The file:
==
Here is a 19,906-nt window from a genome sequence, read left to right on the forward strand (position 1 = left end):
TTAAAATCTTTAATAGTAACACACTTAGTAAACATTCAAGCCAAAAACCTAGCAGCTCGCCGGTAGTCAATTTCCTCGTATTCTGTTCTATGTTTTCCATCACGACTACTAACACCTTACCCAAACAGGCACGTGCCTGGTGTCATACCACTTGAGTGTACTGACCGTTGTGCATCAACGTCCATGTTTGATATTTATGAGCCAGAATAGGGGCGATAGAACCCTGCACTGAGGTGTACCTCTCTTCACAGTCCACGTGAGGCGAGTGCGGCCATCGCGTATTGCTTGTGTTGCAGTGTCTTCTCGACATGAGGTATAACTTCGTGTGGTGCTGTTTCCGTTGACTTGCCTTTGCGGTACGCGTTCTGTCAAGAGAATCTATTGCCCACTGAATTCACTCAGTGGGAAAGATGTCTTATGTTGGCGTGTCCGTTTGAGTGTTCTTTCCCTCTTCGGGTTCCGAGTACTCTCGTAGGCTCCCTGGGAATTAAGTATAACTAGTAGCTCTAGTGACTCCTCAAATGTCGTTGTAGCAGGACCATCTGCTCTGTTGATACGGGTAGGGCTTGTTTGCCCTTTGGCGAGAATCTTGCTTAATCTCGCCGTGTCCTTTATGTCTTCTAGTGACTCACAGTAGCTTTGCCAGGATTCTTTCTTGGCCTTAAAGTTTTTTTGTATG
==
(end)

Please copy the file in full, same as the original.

Here is a 19,906-nt window from a genome sequence, read left to right on the forward strand (position 1 = left end):
TTAAAATCTTTAATAGTAACACACTTAGTAAACATTCAAGCCAAAAACCTAGCAGCTCGCCGGTAGTCAATTTCCTCGTATTCTGTTCTATGTTTTCCATCACGACTACTAACACCTTACCCAAACAGGCACGTGCCTGGTGTCATACCACTTGAGTGTACTGACCGTTGTGCATCAACGTCCATGTTTGATATTTATGAGCCAGAATAGGGGCGATAGAACCCTGCACTGAGGTGTACCTCTCTTCACAGTCCACGTGAGGCGAGTGCGGCCATCGCGTATTGCTTGTGTTGCAGTGTCTTCTCGACATGAGGTATAACTTCGTGTGGTGCTGTTTCCGTTGACTTGCCTTTGCGGTACGCGTTCTGTCAAGAGAATCTATTGCCCACTGAATTCACTCAGTGGGAAAGATGTCTTATGTTGGCGTGTCCGTTTGAGTGTTCTTTCCCTCTTCGGGTTCCGAGTACTCTCGTAGGCTCCCTGGGAATTAAGTATAACTAGTAGCTCTAGTGACTCCTCAAATGTCGTTGTAGCAGGACCATCTGCTCTGTTGATACGGGTAGGGCTTGTTTGCCCTTTGGCGAGAATCTTGCTTAATCTCGCCGTGTCCTTTATGTCTTCTAGTGACTCACAGTAGCTTTGCCAGGATTCTTTCTTGGCCTTAAAGTTTTTTTGTATG